Protecting children from violence is a Human Rights imperative

The protection of children from all forms of violence is a fundamental right, which the international community has solemnly pledged to safeguard for all children, everywhere and at all times. Unfortunately, violence remains a harsh reality for millions of children around the world. Violence hampers a child’s development, learning abilities and school performance. It inhibits positive relationships, provokes low self-esteem, emotional distress and depression and, at times, leads to risk taking, self-harm and aggressive behaviour. Moreover, violence is associated with serious economic costs for society, reducing human capacity and compromising social development.

Available research leads us to believe that up to 1.5 billion children worldwide endure some form of violence every year. Violence takes place in all contexts, including where children are expected to enjoy a secure environment and special protection - in care institutions, in the school and within the home. Younger children are at special risk, having less ability to speak up and seek support, and also greater chances of suffering irreversible emotional and health damage.

Although of epidemic proportions, violence against children remains hidden and socially condoned, and often perceived as a social taboo or a needed form of discipline. It is seldom reported; official statistics hardly capture its magnitude and incidence. Violence is often perpetrated by people children know and trust and, openly or implicitly, child victims feel pressed to conceal it. This widespread phenomenon is surrounded by a culture of silence, secrecy and social indifference, and paves the way to pervasive impunity.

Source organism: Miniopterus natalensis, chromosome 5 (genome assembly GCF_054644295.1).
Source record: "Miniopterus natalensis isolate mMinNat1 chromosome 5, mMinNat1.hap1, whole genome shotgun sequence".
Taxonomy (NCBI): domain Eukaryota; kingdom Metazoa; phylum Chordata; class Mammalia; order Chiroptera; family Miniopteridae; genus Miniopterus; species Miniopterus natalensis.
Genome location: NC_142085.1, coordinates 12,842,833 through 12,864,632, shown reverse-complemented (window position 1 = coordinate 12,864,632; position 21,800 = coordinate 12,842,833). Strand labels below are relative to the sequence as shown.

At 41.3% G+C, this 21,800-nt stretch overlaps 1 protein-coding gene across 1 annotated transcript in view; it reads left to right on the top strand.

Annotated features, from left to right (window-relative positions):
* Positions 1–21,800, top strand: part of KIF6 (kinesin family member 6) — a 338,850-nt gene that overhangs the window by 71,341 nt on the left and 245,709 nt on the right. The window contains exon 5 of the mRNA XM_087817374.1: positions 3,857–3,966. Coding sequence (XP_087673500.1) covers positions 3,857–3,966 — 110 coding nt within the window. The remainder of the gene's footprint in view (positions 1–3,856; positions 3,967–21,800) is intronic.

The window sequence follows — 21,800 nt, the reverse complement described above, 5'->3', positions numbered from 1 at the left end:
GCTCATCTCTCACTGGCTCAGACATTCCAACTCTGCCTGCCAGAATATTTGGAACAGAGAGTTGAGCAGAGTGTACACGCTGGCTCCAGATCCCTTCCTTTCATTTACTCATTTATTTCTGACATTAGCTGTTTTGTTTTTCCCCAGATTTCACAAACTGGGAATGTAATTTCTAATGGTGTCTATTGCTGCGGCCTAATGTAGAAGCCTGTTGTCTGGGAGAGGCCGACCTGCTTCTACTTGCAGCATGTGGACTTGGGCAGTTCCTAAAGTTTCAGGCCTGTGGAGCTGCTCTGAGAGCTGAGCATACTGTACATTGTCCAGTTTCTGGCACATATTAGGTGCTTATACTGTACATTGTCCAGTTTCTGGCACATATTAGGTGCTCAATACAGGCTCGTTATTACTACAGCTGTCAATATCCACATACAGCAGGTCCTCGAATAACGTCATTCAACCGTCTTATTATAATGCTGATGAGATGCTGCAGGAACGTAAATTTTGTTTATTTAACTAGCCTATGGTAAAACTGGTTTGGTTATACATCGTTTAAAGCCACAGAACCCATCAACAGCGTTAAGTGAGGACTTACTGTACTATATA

This is a pattern we urgently must reverse. The protection of children from violence needs to evolve from being a concern of a few into a priority for all.

To address the dramatic impact of violence on children, the United Nations carried out a global Study on Violence against Children and, in 2009, established a new position of Special Representative of the Secretary General on Violence against Children to keep this topic high in the policy agenda and promote steady action to prevent and address any incident of violence.

Violence compromises the human rights of millions of children but is not inevitable; indeed, it can be prevented and effectively eliminated.

With this is mind, in my mandate as Special Representative of the Secretary General, I underscore the urgency of developing in each country a well-coordinated and adequately resourced national strategy on violence against children; of promoting the enactment and enforcement of laws to ban all forms of violence against children, wherever it may occur, including within the home; as well as of consolidating data and research on this phenomenon to break its invisibility and to inform laws and policies to address it effectively.

With strong political will, placing children's protection from violence high in the public debate and at the centre of the national policy agenda, we can build a world where violence truly has no place!

Marta Santos Pais

New York, 4 February 2011